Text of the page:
Apology? Abbas again mocks the Holocaust

PA chairman meets Chilean President, compares suffering of Jews in the Holocaust to Palestinian suffering.

Elad Benari,

Mahmoud Abbas
Mahmoud Abbas
Flash 90

Palestinian Authority (PA) chairman Mahmoud Abbas is apparently incapable of concealing his true views.

Channel 10 News reported on Wednesday that Abbas had held a press conference following a meeting with the President of Chile and spoke about the suffering of the Jews in the Holocaust, while comparing their suffering to the suffering of Palestinian Arabs in Judea and Samaria.

"I respect the victims of the Holocaust, which was the greatest and most heinous crime in history, but also express the hope that the suffering of Palestinians who live 70 years in exile and the occupation will end," Abbas said, according to the report.

The report follows last week’s controversy surrounding Abbas’s anti-Semitic speech in which he claimed was that the Holocaust was not the result of anti-Semitism but rather of the Jews “social behavior, [charging] interest, and financial matters.”

The PA chairman’s remarks were met with a flurry of condemnations, both in Israel and abroad.

U.S. Ambassador to Israel David Friedman ripped Abbas over his remarks, saying the PA leader has “reached a new low in attributing the cause of massacres of Jewish people over the years to their ‘social behavior relating to interest and banks.’ To all those who think Israel is the reason that we don't have peace, think again.”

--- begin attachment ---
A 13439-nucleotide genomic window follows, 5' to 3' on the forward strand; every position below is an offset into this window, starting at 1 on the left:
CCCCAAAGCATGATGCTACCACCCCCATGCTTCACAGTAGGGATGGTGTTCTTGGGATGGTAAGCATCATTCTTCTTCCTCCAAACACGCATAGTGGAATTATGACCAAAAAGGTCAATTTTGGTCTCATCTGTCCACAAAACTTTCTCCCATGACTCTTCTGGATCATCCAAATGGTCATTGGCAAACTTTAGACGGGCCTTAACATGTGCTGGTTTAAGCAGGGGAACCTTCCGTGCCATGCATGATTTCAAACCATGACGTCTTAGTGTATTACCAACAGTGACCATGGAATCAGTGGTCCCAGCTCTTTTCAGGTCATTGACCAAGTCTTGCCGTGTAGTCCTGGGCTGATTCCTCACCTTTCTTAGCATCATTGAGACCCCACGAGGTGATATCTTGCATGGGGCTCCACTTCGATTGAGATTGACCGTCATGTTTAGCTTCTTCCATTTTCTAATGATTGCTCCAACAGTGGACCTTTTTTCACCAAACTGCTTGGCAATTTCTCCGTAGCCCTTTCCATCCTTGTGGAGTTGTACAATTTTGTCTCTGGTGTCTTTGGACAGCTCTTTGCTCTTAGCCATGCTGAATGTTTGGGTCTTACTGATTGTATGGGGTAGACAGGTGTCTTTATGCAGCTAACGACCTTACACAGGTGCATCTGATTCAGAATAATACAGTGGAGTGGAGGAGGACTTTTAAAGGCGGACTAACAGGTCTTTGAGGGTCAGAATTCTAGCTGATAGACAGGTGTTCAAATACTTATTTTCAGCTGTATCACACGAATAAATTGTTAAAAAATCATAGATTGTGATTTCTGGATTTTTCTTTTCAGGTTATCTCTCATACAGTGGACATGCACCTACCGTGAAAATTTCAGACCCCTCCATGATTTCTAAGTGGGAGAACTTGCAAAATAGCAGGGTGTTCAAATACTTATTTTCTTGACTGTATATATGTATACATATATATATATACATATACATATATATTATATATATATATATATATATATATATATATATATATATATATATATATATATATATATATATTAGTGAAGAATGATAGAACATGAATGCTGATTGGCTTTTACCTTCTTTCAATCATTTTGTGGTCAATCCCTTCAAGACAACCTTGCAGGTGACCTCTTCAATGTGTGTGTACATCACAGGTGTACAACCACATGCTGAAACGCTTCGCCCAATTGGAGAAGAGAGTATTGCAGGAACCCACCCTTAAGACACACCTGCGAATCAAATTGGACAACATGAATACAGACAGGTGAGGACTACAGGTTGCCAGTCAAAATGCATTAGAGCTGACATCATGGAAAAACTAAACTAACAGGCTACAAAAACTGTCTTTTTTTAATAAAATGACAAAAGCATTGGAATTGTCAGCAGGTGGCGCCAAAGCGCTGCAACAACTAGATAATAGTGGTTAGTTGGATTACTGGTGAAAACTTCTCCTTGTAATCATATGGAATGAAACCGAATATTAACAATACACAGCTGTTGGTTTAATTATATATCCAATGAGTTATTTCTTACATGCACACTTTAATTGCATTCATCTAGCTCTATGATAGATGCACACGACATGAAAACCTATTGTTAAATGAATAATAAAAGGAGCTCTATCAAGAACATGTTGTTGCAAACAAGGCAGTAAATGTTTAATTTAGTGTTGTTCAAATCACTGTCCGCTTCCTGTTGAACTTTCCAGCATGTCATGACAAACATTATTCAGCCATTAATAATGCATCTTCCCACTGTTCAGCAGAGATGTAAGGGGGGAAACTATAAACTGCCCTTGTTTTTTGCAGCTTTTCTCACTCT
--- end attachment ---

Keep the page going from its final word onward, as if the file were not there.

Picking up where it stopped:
German’s Foreign Minister, Heiko Maas, criticized Abbas as well, writing on Twitter that Germany was responsible for “one of the worst crimes in history and therefore, we must respond resolutely to any anti-Semitic expression.” He linked his comment to Abbas's speech.

Britain similarly criticized the anti-Semitic speech, saying Abbas’s remarks were “deeply concerning” and unhelpful to peace in the region.

The United States last Friday asked the UN Security Council to reject what it called the "unacceptable" and "deeply disturbing" remarks by Abbas that included "vile anti-Semitic slurs".

Abbas apologized for his remarks on Friday and condemned the Holocaust "as the most heinous crime in history."

"If anyone, especially anyone of the Jewish religion, was insulted by what I told the Palestinian National Council, I apologize to them. I would like to assure everyone that it was not my intention to do so, and to reiterate my full respect for the Jewish faith, as well as other monotheistic faiths," he stressed.

Defense Minister Avigdor Liberman immediately rejected the apology and said Abbas was a "pathetic Holocaust denier".


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